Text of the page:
[W]ith the increasing hostilities of the job, many school-board members have seen resignation or retirement as their only way forward. In Wisconsin, a board member resigned after receiving threats and seeing a car idling outside his house while his children were home; in Tennessee, members were called child abusers and harassed for supporting mask mandates. “My most recent time on the board has impacted who I am as a person and my inability to have peace and joy in my life,” one school-board member in Indiana wrote in a resignation letter last year. “If the past two years have taught me anything, it is that life is precious and that time is short.”
This spate of departures will leave seats open, seats for which only the loudest voices in the room might be willing to run. Who else would want to?
But after the past two years, researchers worry that the temperature around this vital institution has been raised irreversibly. They worry that, even as districts sunset mask mandates and vaccines become standard, the battles at school-board meetings will rage on. And they worry that too few reasonable people will want to devote themselves to ever getting things back on course.
This concern was recently front and center in the Shasta County elections in which longtime establishment Republicans were driven from office by “Patriot” movement ideologues. Militiaman Carlos Zapatas—fond of threatening county supervisors that “it’s not going to be peaceful much longer,” and “good citizens are going to turn to real concerned and revolutionary citizens real soon”—led a successful recall against Supervisor Leonard Moty.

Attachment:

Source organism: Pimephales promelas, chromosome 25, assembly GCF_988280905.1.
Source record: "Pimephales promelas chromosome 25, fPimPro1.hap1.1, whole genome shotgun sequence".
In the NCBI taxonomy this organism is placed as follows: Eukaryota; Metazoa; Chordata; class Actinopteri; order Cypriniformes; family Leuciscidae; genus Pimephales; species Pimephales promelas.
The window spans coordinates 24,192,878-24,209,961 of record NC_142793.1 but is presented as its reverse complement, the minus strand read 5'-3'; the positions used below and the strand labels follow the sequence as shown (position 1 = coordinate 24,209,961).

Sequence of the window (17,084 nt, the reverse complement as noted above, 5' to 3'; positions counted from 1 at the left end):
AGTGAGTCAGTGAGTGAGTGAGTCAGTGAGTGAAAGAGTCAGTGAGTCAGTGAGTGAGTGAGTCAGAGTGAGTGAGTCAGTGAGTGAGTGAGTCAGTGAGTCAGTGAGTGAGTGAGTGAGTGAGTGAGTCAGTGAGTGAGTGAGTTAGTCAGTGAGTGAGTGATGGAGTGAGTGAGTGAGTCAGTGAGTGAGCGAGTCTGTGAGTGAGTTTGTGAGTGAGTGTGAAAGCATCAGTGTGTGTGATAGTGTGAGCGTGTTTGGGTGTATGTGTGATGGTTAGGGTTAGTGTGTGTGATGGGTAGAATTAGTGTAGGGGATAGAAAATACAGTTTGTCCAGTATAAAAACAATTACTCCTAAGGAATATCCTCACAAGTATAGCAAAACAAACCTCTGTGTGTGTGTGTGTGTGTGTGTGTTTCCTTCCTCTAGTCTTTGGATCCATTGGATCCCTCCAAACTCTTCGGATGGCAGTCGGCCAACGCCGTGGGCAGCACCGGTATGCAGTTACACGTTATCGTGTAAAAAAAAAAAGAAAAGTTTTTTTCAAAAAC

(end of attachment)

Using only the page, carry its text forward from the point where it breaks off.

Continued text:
“Their agenda is, ‘If you don’t agree with us then we have to get rid of you,’” Moty told the Los Angeles Times. He added: “I am concerned for individuals in our community.”
Extremists likewise have largely taken over the machinery of Oregon’s Republican Party, particularly on the local level. In Idaho, they’re attempting to take over local Democratic Party apparatuses as well.
One such small town—Sequim, Washington, located on the northern rim of the Olympic Peninsula, a retirement-oriented community where the QAnon-loving mayor and his bullyboys on the city council took over local politics—fought back, however, and succeeded.
After the mayor forced out the city’s popular manager and began issuing dubious health directions during the COVID pandemic—and the subsequent coverage of Sequim’s takeover by QAnon, which embarrassed many longtime locals—concerned residents organized the Sequim Good Governance League (SGGL), which lined up a slate of candidates to run in last fall’s elections.